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I wish to tailor a particular website to a low bandwidth version if the client is connected via WWAN (metered) connection or otherwise.

The connection type is important for the site to know if it should provide a rich experience or a bandwidth efficient experience. My desktop runs on a metered connection and in the future, more desktops will be connected via metered cellular networks (including Windows 8 tablet PCs), efficient web-apps should respect that a user might not require high detail assets on a pay-per-byte-connection.

How do I check if the client is connected via WiFi/LAN/WWAN using HTML5/JavaScript?

NOTE : I do not wish to explicitly check for browser headers (which is not really a solution for desktop browsers that can connect to the internet via multiple methods).

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Why would anyone allow its browser to expose such data? – Bergi Jul 28 '12 at 13:16
Updated question to state reason for exposing such data. – Chris Jul 28 '12 at 13:42
“in the future, more desktops will be connected via metered cellular networks” — maybe cellular network data connections won’t be metered in the future. Mine isn’t today. – Paul D. Waite Feb 5 '15 at 10:39
up vote 6 down vote accepted

See navigator.connection (prefixed). This API exposes information about the bandwidth of the client.

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It does say its experimental and not supported in IE or Safari :/ – Gerard Sexton Jul 28 '12 at 13:45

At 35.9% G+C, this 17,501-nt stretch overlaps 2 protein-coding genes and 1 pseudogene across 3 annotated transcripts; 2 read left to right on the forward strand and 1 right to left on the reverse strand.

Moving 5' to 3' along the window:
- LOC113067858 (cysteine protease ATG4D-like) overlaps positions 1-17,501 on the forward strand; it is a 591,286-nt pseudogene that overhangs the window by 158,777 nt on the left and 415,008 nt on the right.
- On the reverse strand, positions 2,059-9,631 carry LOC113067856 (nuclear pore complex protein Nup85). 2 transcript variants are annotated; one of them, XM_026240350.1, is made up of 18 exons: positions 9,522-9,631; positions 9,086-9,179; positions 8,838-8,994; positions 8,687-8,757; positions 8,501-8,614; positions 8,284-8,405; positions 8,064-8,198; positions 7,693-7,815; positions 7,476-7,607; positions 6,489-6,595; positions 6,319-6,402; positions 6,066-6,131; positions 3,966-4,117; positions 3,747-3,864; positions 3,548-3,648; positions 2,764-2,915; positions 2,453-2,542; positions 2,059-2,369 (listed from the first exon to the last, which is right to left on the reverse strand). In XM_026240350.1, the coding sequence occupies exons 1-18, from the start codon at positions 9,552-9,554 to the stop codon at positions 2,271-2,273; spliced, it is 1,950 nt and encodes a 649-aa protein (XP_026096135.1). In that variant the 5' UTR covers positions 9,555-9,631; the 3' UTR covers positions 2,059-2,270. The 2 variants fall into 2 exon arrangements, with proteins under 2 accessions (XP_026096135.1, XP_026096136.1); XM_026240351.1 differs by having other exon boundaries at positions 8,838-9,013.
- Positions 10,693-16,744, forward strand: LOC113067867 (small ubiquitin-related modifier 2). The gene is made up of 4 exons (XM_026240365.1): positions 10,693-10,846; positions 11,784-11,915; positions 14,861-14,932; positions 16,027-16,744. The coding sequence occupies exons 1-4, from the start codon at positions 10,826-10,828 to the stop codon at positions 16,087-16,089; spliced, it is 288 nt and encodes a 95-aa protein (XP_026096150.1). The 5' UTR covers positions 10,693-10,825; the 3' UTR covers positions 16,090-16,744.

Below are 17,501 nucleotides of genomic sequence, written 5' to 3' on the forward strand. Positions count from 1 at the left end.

Its on the bleeding edge, but this looks promising. – Chris Jul 28 '12 at 13:49
does not work on latest chrome and firefox browsers (oct '13) – Raul Oct 24 '13 at 10:42
@Raul: I don’t think it’s applicable to any browsers any more. Work on the specification was abandoned (, and at least in Chrome 4 on my Mac, navigator.connection isn’t present. – Paul D. Waite Feb 5 '15 at 10:46
@PaulD.Waite is the active version of the spec, and still actively maintained. At least in Chrome, the APIs appear to be restricted to mobile platforms only. You can find more info at the status dashboard (not specific to Chrome): – Rob W Feb 5 '15 at 10:58

You can't. The information on how a client is connected (i.e., which technologies it uses, if it is pay-per-byte or a flatrate) to a server is not public. You might be able to get a trace route (with all problems that are connected to tracing), if that helps you, but that information won't be accessible JavaScript.

What can do with JS is simple bandwith testing. Download a file of known size via XHR, and measure the time that needs.

The pay model of a connection is absolute private data. Neither will it be sent along to servers on the internet, nor is it available to a loaded website. If you need this information to offer the client a custom app, ask the user directly. He will tell you if he wants.

Yet, wait. Latest Chrome and Firefox can be set (user preference) to provide that data on the experimental navigator.connection object.

Also, for developing Metro apps, Windows offeres such information on the Windows.Networking.Connectivity API, see this tutorial.

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If this is true, which I have no reason to believe it is not - given your reputation, then is this not a hole in the spec? Linux/Windows/OSX/Android/Windows Phone 7+/iOS all support connected type interrogation, for good reason ; it saves money. If this answer is correct then HTML5 is the only modern platform that does not support connection type interrogation. – Chris Jul 28 '12 at 13:31